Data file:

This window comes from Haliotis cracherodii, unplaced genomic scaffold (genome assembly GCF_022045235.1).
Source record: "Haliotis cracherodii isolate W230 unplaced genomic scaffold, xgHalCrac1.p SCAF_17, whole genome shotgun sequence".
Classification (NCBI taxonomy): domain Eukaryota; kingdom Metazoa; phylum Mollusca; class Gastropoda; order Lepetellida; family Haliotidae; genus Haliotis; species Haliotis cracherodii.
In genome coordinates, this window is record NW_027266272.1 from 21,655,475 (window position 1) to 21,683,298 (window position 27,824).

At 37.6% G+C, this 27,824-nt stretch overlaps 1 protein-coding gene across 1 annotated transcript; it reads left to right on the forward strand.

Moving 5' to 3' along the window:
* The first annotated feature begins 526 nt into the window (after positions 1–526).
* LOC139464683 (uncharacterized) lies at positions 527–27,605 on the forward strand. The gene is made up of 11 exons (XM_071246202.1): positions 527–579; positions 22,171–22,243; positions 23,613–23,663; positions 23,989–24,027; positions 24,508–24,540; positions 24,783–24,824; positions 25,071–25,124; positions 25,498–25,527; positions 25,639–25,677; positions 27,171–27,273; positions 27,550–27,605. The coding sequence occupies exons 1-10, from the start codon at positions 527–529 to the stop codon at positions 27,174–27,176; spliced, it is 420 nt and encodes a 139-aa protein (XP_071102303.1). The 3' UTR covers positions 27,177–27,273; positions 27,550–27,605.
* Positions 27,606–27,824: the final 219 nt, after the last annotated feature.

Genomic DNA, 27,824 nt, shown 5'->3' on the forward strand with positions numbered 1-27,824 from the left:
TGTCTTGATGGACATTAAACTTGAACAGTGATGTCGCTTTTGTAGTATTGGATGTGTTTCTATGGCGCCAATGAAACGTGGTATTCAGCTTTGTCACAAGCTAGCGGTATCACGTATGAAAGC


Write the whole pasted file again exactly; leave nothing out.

This window comes from Haliotis cracherodii, unplaced genomic scaffold (genome assembly GCF_022045235.1).
Source record: "Haliotis cracherodii isolate W230 unplaced genomic scaffold, xgHalCrac1.p SCAF_17, whole genome shotgun sequence".
Classification (NCBI taxonomy): domain Eukaryota; kingdom Metazoa; phylum Mollusca; class Gastropoda; order Lepetellida; family Haliotidae; genus Haliotis; species Haliotis cracherodii.
In genome coordinates, this window is record NW_027266272.1 from 21,655,475 (window position 1) to 21,683,298 (window position 27,824).

At 37.6% G+C, this 27,824-nt stretch overlaps 1 protein-coding gene across 1 annotated transcript; it reads left to right on the forward strand.

Moving 5' to 3' along the window:
* The first annotated feature begins 526 nt into the window (after positions 1–526).
* LOC139464683 (uncharacterized) lies at positions 527–27,605 on the forward strand. The gene is made up of 11 exons (XM_071246202.1): positions 527–579; positions 22,171–22,243; positions 23,613–23,663; positions 23,989–24,027; positions 24,508–24,540; positions 24,783–24,824; positions 25,071–25,124; positions 25,498–25,527; positions 25,639–25,677; positions 27,171–27,273; positions 27,550–27,605. The coding sequence occupies exons 1-10, from the start codon at positions 527–529 to the stop codon at positions 27,174–27,176; spliced, it is 420 nt and encodes a 139-aa protein (XP_071102303.1). The 3' UTR covers positions 27,177–27,273; positions 27,550–27,605.
* Positions 27,606–27,824: the final 219 nt, after the last annotated feature.

Genomic DNA, 27,824 nt, shown 5'->3' on the forward strand with positions numbered 1-27,824 from the left:
TGTCTTGATGGACATTAAACTTGAACAGTGATGTCGCTTTTGTAGTATTGGATGTGTTTCTATGGCGCCAATGAAACGTGGTATTCAGCTTTGTCACAAGCTAGCGGTATCACGTATGAAAGC